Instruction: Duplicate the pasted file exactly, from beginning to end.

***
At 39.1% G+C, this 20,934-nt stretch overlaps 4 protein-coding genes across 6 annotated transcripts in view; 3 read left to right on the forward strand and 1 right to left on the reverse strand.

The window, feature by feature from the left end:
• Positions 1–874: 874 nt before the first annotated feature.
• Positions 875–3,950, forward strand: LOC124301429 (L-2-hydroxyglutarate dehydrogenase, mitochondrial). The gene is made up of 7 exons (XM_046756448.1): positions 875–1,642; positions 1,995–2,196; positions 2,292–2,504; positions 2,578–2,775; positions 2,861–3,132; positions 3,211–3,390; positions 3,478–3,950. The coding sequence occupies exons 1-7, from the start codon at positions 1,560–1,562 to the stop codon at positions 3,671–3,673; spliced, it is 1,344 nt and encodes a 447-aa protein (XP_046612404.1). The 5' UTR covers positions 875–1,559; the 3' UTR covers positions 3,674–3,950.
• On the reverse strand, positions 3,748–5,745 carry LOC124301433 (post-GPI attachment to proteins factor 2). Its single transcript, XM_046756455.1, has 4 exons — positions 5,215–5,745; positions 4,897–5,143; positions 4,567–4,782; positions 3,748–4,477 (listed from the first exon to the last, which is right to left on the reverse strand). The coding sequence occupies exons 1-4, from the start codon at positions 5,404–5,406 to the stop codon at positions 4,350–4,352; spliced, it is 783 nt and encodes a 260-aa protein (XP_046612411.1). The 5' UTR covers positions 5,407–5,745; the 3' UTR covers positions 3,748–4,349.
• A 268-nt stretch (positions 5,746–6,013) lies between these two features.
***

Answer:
At 39.1% G+C, this 20,934-nt stretch overlaps 4 protein-coding genes across 6 annotated transcripts in view; 3 read left to right on the forward strand and 1 right to left on the reverse strand.

The window, feature by feature from the left end:
• Positions 1–874: 874 nt before the first annotated feature.
• Positions 875–3,950, forward strand: LOC124301429 (L-2-hydroxyglutarate dehydrogenase, mitochondrial). The gene is made up of 7 exons (XM_046756448.1): positions 875–1,642; positions 1,995–2,196; positions 2,292–2,504; positions 2,578–2,775; positions 2,861–3,132; positions 3,211–3,390; positions 3,478–3,950. The coding sequence occupies exons 1-7, from the start codon at positions 1,560–1,562 to the stop codon at positions 3,671–3,673; spliced, it is 1,344 nt and encodes a 447-aa protein (XP_046612404.1). The 5' UTR covers positions 875–1,559; the 3' UTR covers positions 3,674–3,950.
• On the reverse strand, positions 3,748–5,745 carry LOC124301433 (post-GPI attachment to proteins factor 2). Its single transcript, XM_046756455.1, has 4 exons — positions 5,215–5,745; positions 4,897–5,143; positions 4,567–4,782; positions 3,748–4,477 (listed from the first exon to the last, which is right to left on the reverse strand). The coding sequence occupies exons 1-4, from the start codon at positions 5,404–5,406 to the stop codon at positions 4,350–4,352; spliced, it is 783 nt and encodes a 260-aa protein (XP_046612411.1). The 5' UTR covers positions 5,407–5,745; the 3' UTR covers positions 3,748–4,349.
• A 268-nt stretch (positions 5,746–6,013) lies between these two features.